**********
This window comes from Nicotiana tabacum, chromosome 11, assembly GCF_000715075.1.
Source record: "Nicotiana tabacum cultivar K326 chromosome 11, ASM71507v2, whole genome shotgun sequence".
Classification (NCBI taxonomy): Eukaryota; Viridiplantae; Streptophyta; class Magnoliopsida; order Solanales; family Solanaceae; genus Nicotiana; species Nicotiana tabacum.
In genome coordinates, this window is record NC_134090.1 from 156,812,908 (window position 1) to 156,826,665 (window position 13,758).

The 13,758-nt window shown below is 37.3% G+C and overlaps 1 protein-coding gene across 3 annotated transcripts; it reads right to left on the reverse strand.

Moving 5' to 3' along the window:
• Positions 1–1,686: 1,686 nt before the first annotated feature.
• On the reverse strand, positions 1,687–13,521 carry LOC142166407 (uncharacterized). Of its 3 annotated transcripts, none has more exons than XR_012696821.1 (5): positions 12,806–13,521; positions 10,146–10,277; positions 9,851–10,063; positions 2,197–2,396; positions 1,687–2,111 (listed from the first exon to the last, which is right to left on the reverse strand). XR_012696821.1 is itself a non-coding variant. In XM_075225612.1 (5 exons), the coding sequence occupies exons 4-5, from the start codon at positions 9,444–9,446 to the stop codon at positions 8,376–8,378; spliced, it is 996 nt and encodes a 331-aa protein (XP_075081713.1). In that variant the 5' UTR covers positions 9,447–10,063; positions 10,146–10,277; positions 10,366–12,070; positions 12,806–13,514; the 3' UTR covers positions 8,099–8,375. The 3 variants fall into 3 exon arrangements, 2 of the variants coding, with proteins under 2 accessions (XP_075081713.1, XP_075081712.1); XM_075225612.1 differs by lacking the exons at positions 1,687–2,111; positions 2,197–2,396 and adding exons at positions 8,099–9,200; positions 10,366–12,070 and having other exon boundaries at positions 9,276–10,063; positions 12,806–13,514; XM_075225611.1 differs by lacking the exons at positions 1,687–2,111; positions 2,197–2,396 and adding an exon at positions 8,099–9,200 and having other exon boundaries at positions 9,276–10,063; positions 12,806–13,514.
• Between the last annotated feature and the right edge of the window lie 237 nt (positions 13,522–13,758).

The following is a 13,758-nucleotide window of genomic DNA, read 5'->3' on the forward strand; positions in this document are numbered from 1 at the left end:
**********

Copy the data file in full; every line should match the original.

This window comes from Nicotiana tabacum, chromosome 11, assembly GCF_000715075.1.
Source record: "Nicotiana tabacum cultivar K326 chromosome 11, ASM71507v2, whole genome shotgun sequence".
Classification (NCBI taxonomy): Eukaryota; Viridiplantae; Streptophyta; class Magnoliopsida; order Solanales; family Solanaceae; genus Nicotiana; species Nicotiana tabacum.
In genome coordinates, this window is record NC_134090.1 from 156,812,908 (window position 1) to 156,826,665 (window position 13,758).

The 13,758-nt window shown below is 37.3% G+C and overlaps 1 protein-coding gene across 3 annotated transcripts; it reads right to left on the reverse strand.

Moving 5' to 3' along the window:
• Positions 1–1,686: 1,686 nt before the first annotated feature.
• On the reverse strand, positions 1,687–13,521 carry LOC142166407 (uncharacterized). Of its 3 annotated transcripts, none has more exons than XR_012696821.1 (5): positions 12,806–13,521; positions 10,146–10,277; positions 9,851–10,063; positions 2,197–2,396; positions 1,687–2,111 (listed from the first exon to the last, which is right to left on the reverse strand). XR_012696821.1 is itself a non-coding variant. In XM_075225612.1 (5 exons), the coding sequence occupies exons 4-5, from the start codon at positions 9,444–9,446 to the stop codon at positions 8,376–8,378; spliced, it is 996 nt and encodes a 331-aa protein (XP_075081713.1). In that variant the 5' UTR covers positions 9,447–10,063; positions 10,146–10,277; positions 10,366–12,070; positions 12,806–13,514; the 3' UTR covers positions 8,099–8,375. The 3 variants fall into 3 exon arrangements, 2 of the variants coding, with proteins under 2 accessions (XP_075081713.1, XP_075081712.1); XM_075225612.1 differs by lacking the exons at positions 1,687–2,111; positions 2,197–2,396 and adding exons at positions 8,099–9,200; positions 10,366–12,070 and having other exon boundaries at positions 9,276–10,063; positions 12,806–13,514; XM_075225611.1 differs by lacking the exons at positions 1,687–2,111; positions 2,197–2,396 and adding an exon at positions 8,099–9,200 and having other exon boundaries at positions 9,276–10,063; positions 12,806–13,514.
• Between the last annotated feature and the right edge of the window lie 237 nt (positions 13,522–13,758).

The following is a 13,758-nucleotide window of genomic DNA, read 5'->3' on the forward strand; positions in this document are numbered from 1 at the left end: